Three Building Blocks for a Solid Growth Strategy

Three Building Blocks for Solid Growth Strategy

Are you confused by or unaware of the size of your available market? Are you seeing slow, stagnant, or declining growth? Do you find it difficult to quantify and understand end customers in any great amount of detail? These questions stem from the biggest challenges that leaders in the business-to-business world constantly face. Tackling each topic enables firms to accurately identify and assess opportunities for growth.

There are three major topics to tackle to overcome slow growth and make sound business decisions—from investments to product development:

1.) Know the size of your market. Understanding your market, its composition, scale, and size, is a fundamental starting point for strategy development (refer to Blue Canyon’s white paper, “Measuring the Market: The Foundation of a Strong Growth Strategy”).  It goes without saying that to understand a market, you must be able to estimate its size. However, unlike consumer markets where there is a plethora of point-of-sale data, market sizing is far more difficult in the business-to-business arena. With multiple participants along complex customer chains and non-existent or unreliable market research data, companies routinely struggle to confidently understand and measure their market.

Blue Canyon uses a systematic approach to understanding markets that are far removed from the end customer. Specifically, we:

  • Calculate how a company’s products and services contribute to a final product. For parts and component manufacturers, chemical suppliers, and other firms that offer “ingredients,” the key is to understand how these various products and services contribute to a final product. For example, in the global automotive industry more than 60 million cars were produced in 2012. This total can be a starting point for determining an automotive supplier’s market. A leather interior supplier to automotive manufacturers must estimate which manufacturer will use this supplier’s leather in which models, at what price, in how many square feet per car and in what geographic regions. By focusing on the ingredient, firms can determine their market opportunity by calculating their niche within an end product.
  • Assess the market to develop an understanding of the dynamics between new sales versus replacement sales. Many suppliers that sell to an installed base of products must carefully calculate their market opportunity for both new sales as well as replacement sales. For example, commercial water heaters that are installed into hospital facilities typically have a 25-year life before being replaced (likely from the same brand).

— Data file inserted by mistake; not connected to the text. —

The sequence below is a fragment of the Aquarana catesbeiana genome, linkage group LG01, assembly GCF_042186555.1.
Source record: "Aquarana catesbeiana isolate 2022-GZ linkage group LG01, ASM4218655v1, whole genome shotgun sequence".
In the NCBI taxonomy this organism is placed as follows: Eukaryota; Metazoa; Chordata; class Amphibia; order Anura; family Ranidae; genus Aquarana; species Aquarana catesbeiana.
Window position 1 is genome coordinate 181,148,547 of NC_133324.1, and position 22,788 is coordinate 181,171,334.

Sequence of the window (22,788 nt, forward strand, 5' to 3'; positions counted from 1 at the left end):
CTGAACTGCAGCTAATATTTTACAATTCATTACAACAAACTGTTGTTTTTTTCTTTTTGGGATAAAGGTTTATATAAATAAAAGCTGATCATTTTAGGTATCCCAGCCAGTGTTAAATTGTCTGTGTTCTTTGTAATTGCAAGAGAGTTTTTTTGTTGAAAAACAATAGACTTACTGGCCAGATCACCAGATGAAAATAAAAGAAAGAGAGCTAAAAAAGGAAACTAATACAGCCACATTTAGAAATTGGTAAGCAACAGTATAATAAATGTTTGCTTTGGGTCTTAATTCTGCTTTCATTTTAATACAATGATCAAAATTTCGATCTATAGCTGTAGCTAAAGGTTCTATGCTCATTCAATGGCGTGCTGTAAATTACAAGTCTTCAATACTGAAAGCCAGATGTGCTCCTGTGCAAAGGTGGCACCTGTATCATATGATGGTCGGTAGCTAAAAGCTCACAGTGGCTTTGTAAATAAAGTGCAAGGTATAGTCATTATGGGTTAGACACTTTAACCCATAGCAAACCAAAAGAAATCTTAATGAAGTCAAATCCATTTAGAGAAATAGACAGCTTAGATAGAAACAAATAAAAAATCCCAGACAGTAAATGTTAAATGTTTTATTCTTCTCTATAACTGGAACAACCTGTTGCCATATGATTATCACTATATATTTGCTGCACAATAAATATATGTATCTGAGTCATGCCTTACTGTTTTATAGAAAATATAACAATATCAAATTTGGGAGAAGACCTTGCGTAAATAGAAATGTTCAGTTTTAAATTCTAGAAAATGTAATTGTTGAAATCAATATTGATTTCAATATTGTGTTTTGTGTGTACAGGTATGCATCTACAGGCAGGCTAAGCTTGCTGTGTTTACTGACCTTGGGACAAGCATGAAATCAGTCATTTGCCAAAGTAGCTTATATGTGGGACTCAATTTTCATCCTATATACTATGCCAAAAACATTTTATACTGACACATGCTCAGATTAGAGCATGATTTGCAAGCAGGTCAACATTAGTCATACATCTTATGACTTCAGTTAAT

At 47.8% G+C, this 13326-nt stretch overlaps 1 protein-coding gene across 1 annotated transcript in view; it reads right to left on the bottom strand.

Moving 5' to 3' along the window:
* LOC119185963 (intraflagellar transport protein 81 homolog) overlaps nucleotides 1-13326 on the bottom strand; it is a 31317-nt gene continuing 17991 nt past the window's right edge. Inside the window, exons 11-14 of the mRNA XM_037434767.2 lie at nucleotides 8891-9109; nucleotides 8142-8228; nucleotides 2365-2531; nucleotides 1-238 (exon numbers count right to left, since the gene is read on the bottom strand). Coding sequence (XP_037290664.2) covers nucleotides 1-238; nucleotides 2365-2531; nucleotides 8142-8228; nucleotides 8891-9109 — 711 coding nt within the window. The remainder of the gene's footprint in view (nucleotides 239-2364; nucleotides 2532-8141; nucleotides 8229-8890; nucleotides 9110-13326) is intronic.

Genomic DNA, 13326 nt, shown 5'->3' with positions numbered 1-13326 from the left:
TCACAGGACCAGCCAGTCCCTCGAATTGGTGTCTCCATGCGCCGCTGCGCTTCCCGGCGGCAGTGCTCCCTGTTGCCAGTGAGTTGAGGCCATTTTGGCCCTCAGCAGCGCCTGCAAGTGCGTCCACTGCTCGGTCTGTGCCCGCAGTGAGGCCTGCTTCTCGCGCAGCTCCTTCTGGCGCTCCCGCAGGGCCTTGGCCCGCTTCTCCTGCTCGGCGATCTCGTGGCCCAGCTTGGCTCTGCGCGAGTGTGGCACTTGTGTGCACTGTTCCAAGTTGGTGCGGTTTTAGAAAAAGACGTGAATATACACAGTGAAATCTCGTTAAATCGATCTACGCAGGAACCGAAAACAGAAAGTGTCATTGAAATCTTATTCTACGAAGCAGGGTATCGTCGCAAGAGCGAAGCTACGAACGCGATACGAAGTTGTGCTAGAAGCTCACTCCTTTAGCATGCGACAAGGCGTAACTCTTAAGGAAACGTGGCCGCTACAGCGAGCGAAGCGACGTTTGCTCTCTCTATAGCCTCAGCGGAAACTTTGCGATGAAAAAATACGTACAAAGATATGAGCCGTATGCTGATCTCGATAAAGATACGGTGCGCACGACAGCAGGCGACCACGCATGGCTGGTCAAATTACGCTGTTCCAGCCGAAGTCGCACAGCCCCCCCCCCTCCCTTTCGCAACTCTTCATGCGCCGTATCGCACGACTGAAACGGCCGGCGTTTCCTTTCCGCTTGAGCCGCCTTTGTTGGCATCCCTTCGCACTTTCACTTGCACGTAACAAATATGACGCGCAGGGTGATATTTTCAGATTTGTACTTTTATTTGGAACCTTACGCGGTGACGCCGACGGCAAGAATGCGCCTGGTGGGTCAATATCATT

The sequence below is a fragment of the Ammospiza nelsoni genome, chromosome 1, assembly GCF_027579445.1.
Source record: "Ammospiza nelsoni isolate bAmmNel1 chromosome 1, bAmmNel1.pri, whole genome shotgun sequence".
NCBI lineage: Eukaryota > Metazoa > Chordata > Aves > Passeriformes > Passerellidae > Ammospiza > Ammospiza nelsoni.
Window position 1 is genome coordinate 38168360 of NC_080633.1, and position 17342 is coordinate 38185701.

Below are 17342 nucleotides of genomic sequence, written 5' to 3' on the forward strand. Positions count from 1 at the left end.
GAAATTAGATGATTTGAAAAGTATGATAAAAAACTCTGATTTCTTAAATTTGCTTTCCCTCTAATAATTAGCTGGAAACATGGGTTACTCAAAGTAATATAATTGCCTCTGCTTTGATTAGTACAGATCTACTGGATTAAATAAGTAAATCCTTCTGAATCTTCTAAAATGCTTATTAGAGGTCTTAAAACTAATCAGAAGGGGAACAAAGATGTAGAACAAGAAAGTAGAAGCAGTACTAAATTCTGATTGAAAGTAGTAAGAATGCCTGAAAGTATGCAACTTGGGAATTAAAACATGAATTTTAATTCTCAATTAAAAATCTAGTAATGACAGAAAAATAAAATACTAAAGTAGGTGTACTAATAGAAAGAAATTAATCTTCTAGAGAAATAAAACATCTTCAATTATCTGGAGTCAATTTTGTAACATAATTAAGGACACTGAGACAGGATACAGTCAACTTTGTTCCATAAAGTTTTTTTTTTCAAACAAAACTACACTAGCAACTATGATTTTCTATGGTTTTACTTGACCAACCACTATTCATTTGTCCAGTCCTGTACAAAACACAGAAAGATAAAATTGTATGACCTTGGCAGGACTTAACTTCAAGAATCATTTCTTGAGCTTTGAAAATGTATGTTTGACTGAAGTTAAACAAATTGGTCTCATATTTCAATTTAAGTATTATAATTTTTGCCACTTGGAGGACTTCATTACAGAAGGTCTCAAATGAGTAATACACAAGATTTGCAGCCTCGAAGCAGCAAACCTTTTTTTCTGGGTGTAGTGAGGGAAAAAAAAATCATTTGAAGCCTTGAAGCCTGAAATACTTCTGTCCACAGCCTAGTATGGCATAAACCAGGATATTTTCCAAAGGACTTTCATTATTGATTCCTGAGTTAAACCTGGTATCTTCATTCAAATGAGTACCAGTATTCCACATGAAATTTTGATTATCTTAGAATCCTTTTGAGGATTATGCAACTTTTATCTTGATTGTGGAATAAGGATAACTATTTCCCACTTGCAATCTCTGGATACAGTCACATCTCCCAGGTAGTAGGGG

• Learn about the effects that products have on the customers’ operating and maintenance costs. Understanding how the product impacts the customer’s total cost of ownership enables a supplier to focus on both sides of a customer’s ledger for capital and operating costs.

2) Understand your customer chain. Once you gain a deeper understanding of the size of your market, it’s important to think about all the different players that are involved in this complex and intricate game.

As framed in Blue Canyon’s white paper, “Customer Chains: The Key to Unlocking New Opportunities,” to understand your market, you have to unravel complicated customer chains.

By diagramming this process, companies can begin to understand who, what, and how to sell products and services. Understanding the customer chain can spotlight ways a supplier can bring more value to the market by following the money as it flows through each player. By plotting the customer chain economics, you may find that certain geographic areas that contain unique players offer pools of profit. Likewise, certain unprofitable portions of the customer chain exist and should be identified and avoided. Blue Canyon mapped out this process for a leading packaging company within the highly complex pharmaceutical market. Although volume growth was greater in China, the US promised greater success for this client due to a more established insurer/payor system.

3) Gain deeper insights from the market. Being far removed from the end customer and operating in a complex market means companies typically only scratch the surface of this kind of customer analysis. It may seem daunting and impossible to look at things in great detail. However, a Blue Canyon Brief entitled, “Going Beyond Customer Satisfaction: A Roadmap for Strategy Development,” points out that while customer satisfaction surveys or voice of the customer programs are cost-effective and easy to create, they tend not to dive deep enough into the issues at hand and complexities of the market, making them less actionable over the long-term. An in-depth, discussion-oriented assessment—similar to Blue Canyon’s Messages from the Marketplace approach—will dive deeper into the insights and unmet needs of both direct customers and prospective customers and reveal new, emerging opportunities for your business.

Why are these three areas so important? Plain and simple, the most successful way to grow a business is to diligently tackle each of these areas. Though they may appear to be basic concepts, many companies today still struggle with the basics or overlook their importance.

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